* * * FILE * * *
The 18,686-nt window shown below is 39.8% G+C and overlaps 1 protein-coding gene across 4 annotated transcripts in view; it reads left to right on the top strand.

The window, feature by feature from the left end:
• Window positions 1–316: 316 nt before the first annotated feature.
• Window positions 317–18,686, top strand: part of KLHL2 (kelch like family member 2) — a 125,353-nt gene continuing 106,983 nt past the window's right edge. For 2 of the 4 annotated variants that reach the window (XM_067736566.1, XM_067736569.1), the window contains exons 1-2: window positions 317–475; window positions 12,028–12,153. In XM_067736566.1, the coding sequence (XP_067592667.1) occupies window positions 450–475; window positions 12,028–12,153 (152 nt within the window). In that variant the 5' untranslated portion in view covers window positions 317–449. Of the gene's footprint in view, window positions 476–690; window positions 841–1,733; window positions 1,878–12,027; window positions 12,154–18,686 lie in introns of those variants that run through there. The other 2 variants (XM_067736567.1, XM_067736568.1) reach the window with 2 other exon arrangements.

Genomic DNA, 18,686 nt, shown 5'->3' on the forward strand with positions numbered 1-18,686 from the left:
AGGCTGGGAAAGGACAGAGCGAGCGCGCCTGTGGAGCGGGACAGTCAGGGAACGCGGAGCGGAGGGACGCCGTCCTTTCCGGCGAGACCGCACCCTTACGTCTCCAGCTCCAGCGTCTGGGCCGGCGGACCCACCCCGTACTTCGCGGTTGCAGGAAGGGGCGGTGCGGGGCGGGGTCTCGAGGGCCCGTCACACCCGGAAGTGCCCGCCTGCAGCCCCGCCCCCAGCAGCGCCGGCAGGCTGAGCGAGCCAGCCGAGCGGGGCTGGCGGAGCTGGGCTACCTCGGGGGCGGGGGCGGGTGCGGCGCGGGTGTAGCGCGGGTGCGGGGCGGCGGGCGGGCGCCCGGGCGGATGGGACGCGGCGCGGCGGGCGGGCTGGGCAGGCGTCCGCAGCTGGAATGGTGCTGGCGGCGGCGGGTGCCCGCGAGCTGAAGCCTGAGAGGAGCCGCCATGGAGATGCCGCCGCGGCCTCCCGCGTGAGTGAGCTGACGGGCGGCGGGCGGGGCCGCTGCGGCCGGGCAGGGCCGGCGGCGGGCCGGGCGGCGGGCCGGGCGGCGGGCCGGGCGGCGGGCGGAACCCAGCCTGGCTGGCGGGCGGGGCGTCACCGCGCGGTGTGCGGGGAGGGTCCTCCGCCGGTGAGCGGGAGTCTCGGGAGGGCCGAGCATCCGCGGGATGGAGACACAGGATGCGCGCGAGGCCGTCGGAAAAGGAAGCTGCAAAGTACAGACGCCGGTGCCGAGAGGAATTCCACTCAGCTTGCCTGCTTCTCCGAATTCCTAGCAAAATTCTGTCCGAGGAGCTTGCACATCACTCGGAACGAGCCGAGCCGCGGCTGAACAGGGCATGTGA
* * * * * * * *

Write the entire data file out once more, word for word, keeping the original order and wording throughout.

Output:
The 18,686-nt window shown below is 39.8% G+C and overlaps 1 protein-coding gene across 4 annotated transcripts in view; it reads left to right on the top strand.

The window, feature by feature from the left end:
• Window positions 1–316: 316 nt before the first annotated feature.
• Window positions 317–18,686, top strand: part of KLHL2 (kelch like family member 2) — a 125,353-nt gene continuing 106,983 nt past the window's right edge. For 2 of the 4 annotated variants that reach the window (XM_067736566.1, XM_067736569.1), the window contains exons 1-2: window positions 317–475; window positions 12,028–12,153. In XM_067736566.1, the coding sequence (XP_067592667.1) occupies window positions 450–475; window positions 12,028–12,153 (152 nt within the window). In that variant the 5' untranslated portion in view covers window positions 317–449. Of the gene's footprint in view, window positions 476–690; window positions 841–1,733; window positions 1,878–12,027; window positions 12,154–18,686 lie in introns of those variants that run through there. The other 2 variants (XM_067736567.1, XM_067736568.1) reach the window with 2 other exon arrangements.

Genomic DNA, 18,686 nt, shown 5'->3' on the forward strand with positions numbered 1-18,686 from the left:
AGGCTGGGAAAGGACAGAGCGAGCGCGCCTGTGGAGCGGGACAGTCAGGGAACGCGGAGCGGAGGGACGCCGTCCTTTCCGGCGAGACCGCACCCTTACGTCTCCAGCTCCAGCGTCTGGGCCGGCGGACCCACCCCGTACTTCGCGGTTGCAGGAAGGGGCGGTGCGGGGCGGGGTCTCGAGGGCCCGTCACACCCGGAAGTGCCCGCCTGCAGCCCCGCCCCCAGCAGCGCCGGCAGGCTGAGCGAGCCAGCCGAGCGGGGCTGGCGGAGCTGGGCTACCTCGGGGGCGGGGGCGGGTGCGGCGCGGGTGTAGCGCGGGTGCGGGGCGGCGGGCGGGCGCCCGGGCGGATGGGACGCGGCGCGGCGGGCGGGCTGGGCAGGCGTCCGCAGCTGGAATGGTGCTGGCGGCGGCGGGTGCCCGCGAGCTGAAGCCTGAGAGGAGCCGCCATGGAGATGCCGCCGCGGCCTCCCGCGTGAGTGAGCTGACGGGCGGCGGGCGGGGCCGCTGCGGCCGGGCAGGGCCGGCGGCGGGCCGGGCGGCGGGCCGGGCGGCGGGCCGGGCGGCGGGCGGAACCCAGCCTGGCTGGCGGGCGGGGCGTCACCGCGCGGTGTGCGGGGAGGGTCCTCCGCCGGTGAGCGGGAGTCTCGGGAGGGCCGAGCATCCGCGGGATGGAGACACAGGATGCGCGCGAGGCCGTCGGAAAAGGAAGCTGCAAAGTACAGACGCCGGTGCCGAGAGGAATTCCACTCAGCTTGCCTGCTTCTCCGAATTCCTAGCAAAATTCTGTCCGAGGAGCTTGCACATCACTCGGAACGAGCCGAGCCGCGGCTGAACAGGGCATGTGA